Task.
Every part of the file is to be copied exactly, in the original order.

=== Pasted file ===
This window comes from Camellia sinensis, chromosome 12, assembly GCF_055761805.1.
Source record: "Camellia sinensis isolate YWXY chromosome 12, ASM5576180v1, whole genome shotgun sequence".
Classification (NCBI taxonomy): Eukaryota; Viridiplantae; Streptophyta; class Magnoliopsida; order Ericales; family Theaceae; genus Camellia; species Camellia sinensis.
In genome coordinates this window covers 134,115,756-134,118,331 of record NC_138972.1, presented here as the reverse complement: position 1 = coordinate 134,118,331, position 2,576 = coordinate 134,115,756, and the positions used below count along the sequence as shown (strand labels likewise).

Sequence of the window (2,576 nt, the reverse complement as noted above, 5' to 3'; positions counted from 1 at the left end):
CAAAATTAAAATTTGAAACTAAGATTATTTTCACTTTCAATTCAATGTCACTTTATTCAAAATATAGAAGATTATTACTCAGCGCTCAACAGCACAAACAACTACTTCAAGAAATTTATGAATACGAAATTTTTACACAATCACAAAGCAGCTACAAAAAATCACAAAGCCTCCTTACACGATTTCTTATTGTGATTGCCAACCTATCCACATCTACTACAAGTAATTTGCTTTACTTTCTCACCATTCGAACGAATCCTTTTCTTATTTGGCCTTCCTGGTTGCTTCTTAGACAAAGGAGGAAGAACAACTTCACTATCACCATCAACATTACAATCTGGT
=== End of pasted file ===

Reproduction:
This window comes from Camellia sinensis, chromosome 12, assembly GCF_055761805.1.
Source record: "Camellia sinensis isolate YWXY chromosome 12, ASM5576180v1, whole genome shotgun sequence".
Classification (NCBI taxonomy): Eukaryota; Viridiplantae; Streptophyta; class Magnoliopsida; order Ericales; family Theaceae; genus Camellia; species Camellia sinensis.
In genome coordinates this window covers 134,115,756-134,118,331 of record NC_138972.1, presented here as the reverse complement: position 1 = coordinate 134,118,331, position 2,576 = coordinate 134,115,756, and the positions used below count along the sequence as shown (strand labels likewise).

Sequence of the window (2,576 nt, the reverse complement as noted above, 5' to 3'; positions counted from 1 at the left end):
CAAAATTAAAATTTGAAACTAAGATTATTTTCACTTTCAATTCAATGTCACTTTATTCAAAATATAGAAGATTATTACTCAGCGCTCAACAGCACAAACAACTACTTCAAGAAATTTATGAATACGAAATTTTTACACAATCACAAAGCAGCTACAAAAAATCACAAAGCCTCCTTACACGATTTCTTATTGTGATTGCCAACCTATCCACATCTACTACAAGTAATTTGCTTTACTTTCTCACCATTCGAACGAATCCTTTTCTTATTTGGCCTTCCTGGTTGCTTCTTAGACAAAGGAGGAAGAACAACTTCACTATCACCATCAACATTACAATCTGGT